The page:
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Your search for courses for 22/WI and in WILL 204 found 7 courses.

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ECON 110.02 Principles of Macroeconomics 6 credits

Open: Size: 30, Registered: 17, Waitlist: 0

Willis 204

MTWTHF
11:10am12:20pm11:10am12:20pm12:00pm1:00pm

Other Tags:

Synonym: 61334

Victor Almeida

This course gives students a foundation in the general principles of economics as a basis for effective citizenship and, when combined with 111, as a preparation for all advanced study in economics. Topics include analysis of the measurement, level, and distribution of national income; the concepts of inflation and depression; the role and structure of the banking system; fiscal and monetary stabilization techniques; implications of and limits to economic growth; and international economic relations.

ECON 110.03 Principles of Macroeconomics 6 credits

Closed: Size: 30, Registered: 26, Waitlist: 0

Willis 204

MTWTHF
9:50am11:00am9:50am11:00am9:40am10:40am

Other Tags:

Synonym: 61335

Nathan D Grawe

This course gives students a foundation in the general principles of economics as a basis for effective citizenship and, when combined with 111, as a preparation for all advanced study in economics. Topics include analysis of the measurement, level, and distribution of national income; the concepts of inflation and depression; the role and structure of the banking system; fiscal and monetary stabilization techniques; implications of and limits to economic growth; and international economic relations.

ECON 111.01 Principles of Microeconomics 6 credits

Open: Size: 30, Registered: 21, Waitlist: 0

Willis 204

MTWTHF
10:10am11:55am10:10am11:55am

Other Tags:

Synonym: 61336

Michael T Hemesath

This course gives the students a foundation in the general principles of economics as a basis for effective citizenship and, when combined with 110, as a preparation for all advanced study in economics. Topics include consumer choice theory; the formation of prices under competition, monopoly, and other market structures; the determination of wages, profits, and income from capital; the distribution of income; and an analysis of policy directed towards problems of public finance, pollution, natural resources, and public goods.

ECON 111.02 Principles of Microeconomics 6 credits

Closed: Size: 30, Registered: 28, Waitlist: 0

Willis 204

MTWTHF
1:15pm3:00pm1:15pm3:00pm

Other Tags:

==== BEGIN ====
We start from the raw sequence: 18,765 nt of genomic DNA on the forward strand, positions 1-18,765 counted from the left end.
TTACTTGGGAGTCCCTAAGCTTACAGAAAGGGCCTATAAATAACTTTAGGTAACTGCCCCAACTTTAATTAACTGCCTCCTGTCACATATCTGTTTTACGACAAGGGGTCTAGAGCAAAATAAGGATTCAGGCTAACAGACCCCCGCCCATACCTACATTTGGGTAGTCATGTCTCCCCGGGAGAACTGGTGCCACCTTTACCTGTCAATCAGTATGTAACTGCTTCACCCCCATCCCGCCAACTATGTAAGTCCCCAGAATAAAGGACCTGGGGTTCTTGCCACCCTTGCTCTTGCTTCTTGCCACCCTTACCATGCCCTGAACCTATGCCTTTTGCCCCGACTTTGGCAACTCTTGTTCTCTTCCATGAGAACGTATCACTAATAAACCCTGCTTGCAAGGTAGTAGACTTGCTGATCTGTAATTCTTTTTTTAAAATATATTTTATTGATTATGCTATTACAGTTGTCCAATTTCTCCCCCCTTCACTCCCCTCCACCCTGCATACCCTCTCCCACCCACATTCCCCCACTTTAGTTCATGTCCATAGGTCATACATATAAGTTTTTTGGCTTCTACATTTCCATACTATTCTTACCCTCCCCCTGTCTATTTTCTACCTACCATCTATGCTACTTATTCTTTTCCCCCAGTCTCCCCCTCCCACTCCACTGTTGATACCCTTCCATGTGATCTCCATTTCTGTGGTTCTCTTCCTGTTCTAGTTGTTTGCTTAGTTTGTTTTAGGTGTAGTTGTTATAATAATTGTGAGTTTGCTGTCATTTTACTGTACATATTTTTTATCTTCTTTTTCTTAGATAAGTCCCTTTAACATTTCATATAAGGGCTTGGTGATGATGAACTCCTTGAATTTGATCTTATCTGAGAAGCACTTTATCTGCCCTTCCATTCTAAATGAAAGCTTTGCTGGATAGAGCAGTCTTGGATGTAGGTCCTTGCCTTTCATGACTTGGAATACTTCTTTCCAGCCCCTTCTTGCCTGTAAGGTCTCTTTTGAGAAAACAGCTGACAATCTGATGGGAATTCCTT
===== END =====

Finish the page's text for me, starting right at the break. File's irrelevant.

Synonym: 61337

Prathi Seneviratne

This course gives the students a foundation in the general principles of economics as a basis for effective citizenship and, when combined with 110, as a preparation for all advanced study in economics. Topics include consumer choice theory; the formation of prices under competition, monopoly, and other market structures; the determination of wages, profits, and income from capital; the distribution of income; and an analysis of policy directed towards problems of public finance, pollution, natural resources, and public goods.

ECON 271.00 Economics of Natural Resources and the Environment 6 credits

Mark T Kanazawa

This course focuses on environmental economics, energy economics, and the relationship between them. Economic incentives for pollution abatement, the industrial organization of energy production, optimal depletion rates of energy sources, and the environmental and economic consequences of alternate energy sources are analyzed.

Prerequisite: Economics 111

IDSC 251.01 Windows on the Good Life 2 credits, S/CR/NC only

Closed: Size: 18, Registered: 18, Waitlist: 0

Willis 204

MTWTHF
8:00pm9:45pm

Requirements Met:

Synonym: 62570

Laurence D Cooper, Alan Rubenstein

Human beings are always and everywhere challenged by the question: What should I do to spend my mortal time well? One way to approach this ultimate challenge is to explore some of the great cultural products of our civilization--works that are a delight to read for their wisdom and artfulness. This series of two-credit courses will explore a philosophical dialogue of Plato in the fall, a work from the Bible in the winter, and a pair of plays by Shakespeare in the spring. The course can be repeated for credit throughout the year and in subsequent years.

POSC 235.00 The Endless War on Terror 6 credits

Closed: Size: 25, Registered: 24, Waitlist: 0

Willis 204

MTWTHF
3:10pm4:55pm3:10pm4:55pm
Synonym: 62511

Summer N Forester

In the aftermath of 9/11, the U.S. launched the Global War on Terror to purportedly find, stop,and defeat every terrorist group with a global reach. Without question, the Global War on Terror has radically shaped everything from U.S. foreign policies and domestic institutions to civil liberties and pop culture. In this course, we will examine the events of 9/11 and then critically assess the immediate and long-term ramifications of the endless Global War on Terror on different states and communities around the world. While we will certainly spend time interrogating U.S. policies from the Bush, Obama, and Trump administrations, we will also examine reactions to those policies across both the global north and the global south.

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You must take 6 credits of each of these.
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You must take 6 credits of each of these,
except Quantitative Reasoning, which requires 3 courses.
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